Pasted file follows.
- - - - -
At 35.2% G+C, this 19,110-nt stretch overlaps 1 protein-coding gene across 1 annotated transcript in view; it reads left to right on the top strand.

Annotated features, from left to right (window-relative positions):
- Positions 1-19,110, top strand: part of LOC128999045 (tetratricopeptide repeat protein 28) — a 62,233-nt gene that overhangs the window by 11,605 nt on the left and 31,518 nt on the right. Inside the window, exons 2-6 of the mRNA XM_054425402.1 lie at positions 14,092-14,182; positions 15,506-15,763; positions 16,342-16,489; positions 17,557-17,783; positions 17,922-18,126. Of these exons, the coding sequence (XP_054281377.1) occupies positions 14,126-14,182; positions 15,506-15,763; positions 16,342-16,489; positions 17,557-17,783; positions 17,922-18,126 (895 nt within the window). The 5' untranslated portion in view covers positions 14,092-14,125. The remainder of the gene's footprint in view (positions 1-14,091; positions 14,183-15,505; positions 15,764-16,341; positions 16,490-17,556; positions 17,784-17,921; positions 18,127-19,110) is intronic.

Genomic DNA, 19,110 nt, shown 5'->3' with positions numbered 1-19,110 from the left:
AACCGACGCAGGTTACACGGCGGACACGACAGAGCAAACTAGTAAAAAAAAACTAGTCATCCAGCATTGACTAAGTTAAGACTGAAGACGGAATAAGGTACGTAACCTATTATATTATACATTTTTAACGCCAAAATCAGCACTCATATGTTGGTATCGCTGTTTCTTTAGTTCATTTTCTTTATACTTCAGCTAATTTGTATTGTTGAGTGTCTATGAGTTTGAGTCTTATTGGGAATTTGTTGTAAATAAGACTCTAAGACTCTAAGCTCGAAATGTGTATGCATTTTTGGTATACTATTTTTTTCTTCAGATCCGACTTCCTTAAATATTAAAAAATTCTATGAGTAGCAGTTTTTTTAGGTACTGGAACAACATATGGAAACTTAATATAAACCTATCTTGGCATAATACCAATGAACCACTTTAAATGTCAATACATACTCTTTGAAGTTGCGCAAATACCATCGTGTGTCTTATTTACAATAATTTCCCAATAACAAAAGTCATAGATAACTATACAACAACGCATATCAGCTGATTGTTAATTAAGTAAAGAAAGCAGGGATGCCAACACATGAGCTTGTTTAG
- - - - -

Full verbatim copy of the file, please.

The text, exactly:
At 35.2% G+C, this 19,110-nt stretch overlaps 1 protein-coding gene across 1 annotated transcript in view; it reads left to right on the top strand.

Annotated features, from left to right (window-relative positions):
- Positions 1-19,110, top strand: part of LOC128999045 (tetratricopeptide repeat protein 28) — a 62,233-nt gene that overhangs the window by 11,605 nt on the left and 31,518 nt on the right. Inside the window, exons 2-6 of the mRNA XM_054425402.1 lie at positions 14,092-14,182; positions 15,506-15,763; positions 16,342-16,489; positions 17,557-17,783; positions 17,922-18,126. Of these exons, the coding sequence (XP_054281377.1) occupies positions 14,126-14,182; positions 15,506-15,763; positions 16,342-16,489; positions 17,557-17,783; positions 17,922-18,126 (895 nt within the window). The 5' untranslated portion in view covers positions 14,092-14,125. The remainder of the gene's footprint in view (positions 1-14,091; positions 14,183-15,505; positions 15,764-16,341; positions 16,490-17,556; positions 17,784-17,921; positions 18,127-19,110) is intronic.

Genomic DNA, 19,110 nt, shown 5'->3' with positions numbered 1-19,110 from the left:
AACCGACGCAGGTTACACGGCGGACACGACAGAGCAAACTAGTAAAAAAAAACTAGTCATCCAGCATTGACTAAGTTAAGACTGAAGACGGAATAAGGTACGTAACCTATTATATTATACATTTTTAACGCCAAAATCAGCACTCATATGTTGGTATCGCTGTTTCTTTAGTTCATTTTCTTTATACTTCAGCTAATTTGTATTGTTGAGTGTCTATGAGTTTGAGTCTTATTGGGAATTTGTTGTAAATAAGACTCTAAGACTCTAAGCTCGAAATGTGTATGCATTTTTGGTATACTATTTTTTTCTTCAGATCCGACTTCCTTAAATATTAAAAAATTCTATGAGTAGCAGTTTTTTTAGGTACTGGAACAACATATGGAAACTTAATATAAACCTATCTTGGCATAATACCAATGAACCACTTTAAATGTCAATACATACTCTTTGAAGTTGCGCAAATACCATCGTGTGTCTTATTTACAATAATTTCCCAATAACAAAAGTCATAGATAACTATACAACAACGCATATCAGCTGATTGTTAATTAAGTAAAGAAAGCAGGGATGCCAACACATGAGCTTGTTTAG